Diamond stars

I'd really like to hear from James whether this is for real or kind of flaky.


DL Sly said...

Well, I'm not James, and I didn't stay at a Holiday Inn Express last night, but I do happen to have a little knowlegde about this subject.
Theoretically, it can happen given the right circumstances of planetary composition - in this case it would be high form, carbon - and it's proximity to a strong enough gravitational force to accomplish the task of compacting and pressurizing it. Completely possible in the black hole/white dwarf environments of space.
Now as to whether or not it's *real*, well, it's gonna take the Enterprise a few more "years" to get there to find out.

james said...

Yes, as DL says. I can't believe there wouldn't be a core of other stuff, and there'd be layers of cruft above it, but it isn't impossible that a cold dwarf might have a layer of diamond or some denser form of carbon. At least that's within the boundaries of theory.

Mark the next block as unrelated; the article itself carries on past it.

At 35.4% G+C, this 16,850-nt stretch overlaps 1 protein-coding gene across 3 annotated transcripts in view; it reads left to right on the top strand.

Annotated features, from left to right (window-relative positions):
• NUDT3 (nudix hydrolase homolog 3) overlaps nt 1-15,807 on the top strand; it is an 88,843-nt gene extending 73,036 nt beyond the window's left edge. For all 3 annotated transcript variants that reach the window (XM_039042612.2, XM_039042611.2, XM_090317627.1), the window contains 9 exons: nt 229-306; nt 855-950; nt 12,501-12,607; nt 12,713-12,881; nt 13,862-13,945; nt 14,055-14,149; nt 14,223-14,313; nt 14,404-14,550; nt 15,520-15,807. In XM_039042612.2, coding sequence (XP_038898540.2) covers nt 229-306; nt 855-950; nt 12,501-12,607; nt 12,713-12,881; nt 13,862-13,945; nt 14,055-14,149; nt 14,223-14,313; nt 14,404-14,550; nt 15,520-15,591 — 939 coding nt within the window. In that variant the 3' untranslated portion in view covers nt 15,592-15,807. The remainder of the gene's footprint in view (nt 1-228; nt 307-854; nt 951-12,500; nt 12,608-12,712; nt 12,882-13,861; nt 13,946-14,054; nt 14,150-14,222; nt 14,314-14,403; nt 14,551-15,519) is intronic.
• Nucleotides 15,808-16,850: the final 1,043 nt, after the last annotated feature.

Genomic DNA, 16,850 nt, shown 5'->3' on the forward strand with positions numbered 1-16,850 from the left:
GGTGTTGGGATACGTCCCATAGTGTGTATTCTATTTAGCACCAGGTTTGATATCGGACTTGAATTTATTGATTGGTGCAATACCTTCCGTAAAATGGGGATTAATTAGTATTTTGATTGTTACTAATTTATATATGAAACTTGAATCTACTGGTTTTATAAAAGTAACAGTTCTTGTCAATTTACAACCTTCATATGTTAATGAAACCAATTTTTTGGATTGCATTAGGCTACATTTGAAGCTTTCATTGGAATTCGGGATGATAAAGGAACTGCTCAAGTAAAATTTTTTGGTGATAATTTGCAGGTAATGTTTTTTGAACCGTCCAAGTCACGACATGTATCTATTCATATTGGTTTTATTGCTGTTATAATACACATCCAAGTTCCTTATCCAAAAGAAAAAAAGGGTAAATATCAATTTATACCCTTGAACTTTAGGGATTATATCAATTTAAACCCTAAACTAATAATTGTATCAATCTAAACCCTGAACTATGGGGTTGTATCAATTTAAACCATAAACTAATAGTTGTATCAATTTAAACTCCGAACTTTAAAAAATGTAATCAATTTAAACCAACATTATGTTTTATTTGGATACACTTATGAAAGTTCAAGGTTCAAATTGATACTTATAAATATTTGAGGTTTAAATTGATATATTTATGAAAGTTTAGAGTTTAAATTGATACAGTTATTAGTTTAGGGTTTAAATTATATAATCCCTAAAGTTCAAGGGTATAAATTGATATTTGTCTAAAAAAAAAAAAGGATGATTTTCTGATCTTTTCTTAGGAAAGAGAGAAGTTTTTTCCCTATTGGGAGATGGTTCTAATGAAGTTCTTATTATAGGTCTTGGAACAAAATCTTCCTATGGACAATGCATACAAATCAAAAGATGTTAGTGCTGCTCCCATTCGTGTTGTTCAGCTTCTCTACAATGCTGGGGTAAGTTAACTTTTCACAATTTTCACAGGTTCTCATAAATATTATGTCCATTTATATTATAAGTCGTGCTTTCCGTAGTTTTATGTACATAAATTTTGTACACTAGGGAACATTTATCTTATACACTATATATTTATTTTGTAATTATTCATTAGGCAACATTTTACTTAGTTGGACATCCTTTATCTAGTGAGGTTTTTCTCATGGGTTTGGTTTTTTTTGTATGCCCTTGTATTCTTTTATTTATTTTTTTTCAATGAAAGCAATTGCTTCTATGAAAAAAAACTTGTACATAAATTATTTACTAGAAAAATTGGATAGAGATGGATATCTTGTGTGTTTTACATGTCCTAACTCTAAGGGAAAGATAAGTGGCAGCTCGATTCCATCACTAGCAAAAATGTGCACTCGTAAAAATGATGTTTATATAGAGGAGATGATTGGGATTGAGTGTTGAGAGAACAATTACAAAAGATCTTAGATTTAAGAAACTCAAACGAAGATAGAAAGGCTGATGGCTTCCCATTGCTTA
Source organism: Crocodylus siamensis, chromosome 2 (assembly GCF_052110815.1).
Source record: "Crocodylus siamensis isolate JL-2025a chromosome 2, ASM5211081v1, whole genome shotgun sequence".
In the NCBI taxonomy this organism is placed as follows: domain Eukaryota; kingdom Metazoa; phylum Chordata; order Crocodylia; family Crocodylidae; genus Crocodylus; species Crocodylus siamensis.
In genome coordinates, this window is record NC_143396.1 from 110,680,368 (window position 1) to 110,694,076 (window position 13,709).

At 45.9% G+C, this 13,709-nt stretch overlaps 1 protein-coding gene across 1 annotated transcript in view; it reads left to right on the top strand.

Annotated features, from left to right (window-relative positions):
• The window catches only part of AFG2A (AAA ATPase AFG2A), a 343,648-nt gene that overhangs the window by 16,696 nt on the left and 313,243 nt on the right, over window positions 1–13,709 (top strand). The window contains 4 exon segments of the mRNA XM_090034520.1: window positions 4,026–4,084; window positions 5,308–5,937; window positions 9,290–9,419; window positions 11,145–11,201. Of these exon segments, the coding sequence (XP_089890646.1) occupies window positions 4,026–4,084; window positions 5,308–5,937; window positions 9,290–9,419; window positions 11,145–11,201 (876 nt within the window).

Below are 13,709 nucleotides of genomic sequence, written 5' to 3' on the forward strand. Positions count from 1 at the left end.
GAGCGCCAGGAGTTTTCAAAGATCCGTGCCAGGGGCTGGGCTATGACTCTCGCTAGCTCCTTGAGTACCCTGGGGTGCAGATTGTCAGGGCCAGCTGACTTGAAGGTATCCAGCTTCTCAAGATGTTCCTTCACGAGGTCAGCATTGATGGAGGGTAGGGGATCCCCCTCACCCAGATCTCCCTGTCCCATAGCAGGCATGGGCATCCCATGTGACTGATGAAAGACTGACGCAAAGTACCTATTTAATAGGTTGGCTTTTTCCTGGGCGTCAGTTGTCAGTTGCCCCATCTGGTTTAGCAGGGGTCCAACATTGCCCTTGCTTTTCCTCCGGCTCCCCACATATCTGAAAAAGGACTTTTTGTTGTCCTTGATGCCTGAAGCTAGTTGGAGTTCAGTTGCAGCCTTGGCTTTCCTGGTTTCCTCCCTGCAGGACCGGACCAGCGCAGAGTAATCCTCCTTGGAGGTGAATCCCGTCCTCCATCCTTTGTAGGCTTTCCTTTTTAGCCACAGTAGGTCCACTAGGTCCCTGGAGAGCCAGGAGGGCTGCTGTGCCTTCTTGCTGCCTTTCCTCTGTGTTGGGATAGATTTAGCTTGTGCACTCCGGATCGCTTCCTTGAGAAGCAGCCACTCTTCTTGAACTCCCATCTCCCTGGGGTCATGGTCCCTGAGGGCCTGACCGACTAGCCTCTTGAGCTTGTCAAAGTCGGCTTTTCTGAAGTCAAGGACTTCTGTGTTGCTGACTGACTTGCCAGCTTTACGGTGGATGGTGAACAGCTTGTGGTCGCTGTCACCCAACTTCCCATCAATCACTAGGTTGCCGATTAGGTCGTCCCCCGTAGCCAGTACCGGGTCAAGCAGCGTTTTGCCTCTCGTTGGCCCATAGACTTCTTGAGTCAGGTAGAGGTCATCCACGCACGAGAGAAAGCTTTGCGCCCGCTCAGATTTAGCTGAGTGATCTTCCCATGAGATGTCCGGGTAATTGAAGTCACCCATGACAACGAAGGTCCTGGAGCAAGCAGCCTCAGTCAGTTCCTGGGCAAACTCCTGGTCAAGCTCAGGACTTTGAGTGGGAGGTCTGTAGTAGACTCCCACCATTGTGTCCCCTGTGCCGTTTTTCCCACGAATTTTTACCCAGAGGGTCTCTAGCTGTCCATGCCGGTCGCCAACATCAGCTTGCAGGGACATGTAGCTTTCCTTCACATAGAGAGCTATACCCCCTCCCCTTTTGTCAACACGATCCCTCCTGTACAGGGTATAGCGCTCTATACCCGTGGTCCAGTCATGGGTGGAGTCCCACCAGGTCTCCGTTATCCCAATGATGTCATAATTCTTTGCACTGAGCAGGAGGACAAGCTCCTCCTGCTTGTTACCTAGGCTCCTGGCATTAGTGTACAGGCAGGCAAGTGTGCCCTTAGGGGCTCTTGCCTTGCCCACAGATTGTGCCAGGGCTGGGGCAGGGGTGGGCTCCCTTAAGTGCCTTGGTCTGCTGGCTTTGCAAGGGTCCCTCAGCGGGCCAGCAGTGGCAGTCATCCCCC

Is this one? Maybe.

I'll try to followup on this when the tape robot gets fixed.

Texan99 said...

Carbon under high pressure I can imagine, and I suppose they can tell whether it's mostly carbon. But specifically a diamond crystal? That's where I kind of wonder if someone went off the rails.

Matt said...

Not sure about planet-sized, but I recall something like that playing a part in Arthur C. Clarke's 2001 series in the later books, apparently formed in Jupiter's core.

DL Sly said...

Actually, Tex, using the different spectrums of radiation, light, etc. that is used by Hubble and the other telescopes we really can tell, with relative assurance of accuracy, what planets and other stars are made of. And since we have both carbon and diamonds on Earth, those relative spectral measurements are well known to us.
Kinda cool stuff, really.

james said...

Though not in this case. They don't have any light from the dwarf star. They infer its presence from perturbations of the pulsar. Even if they did see some light, it would be from the surface, which will be covered with dust.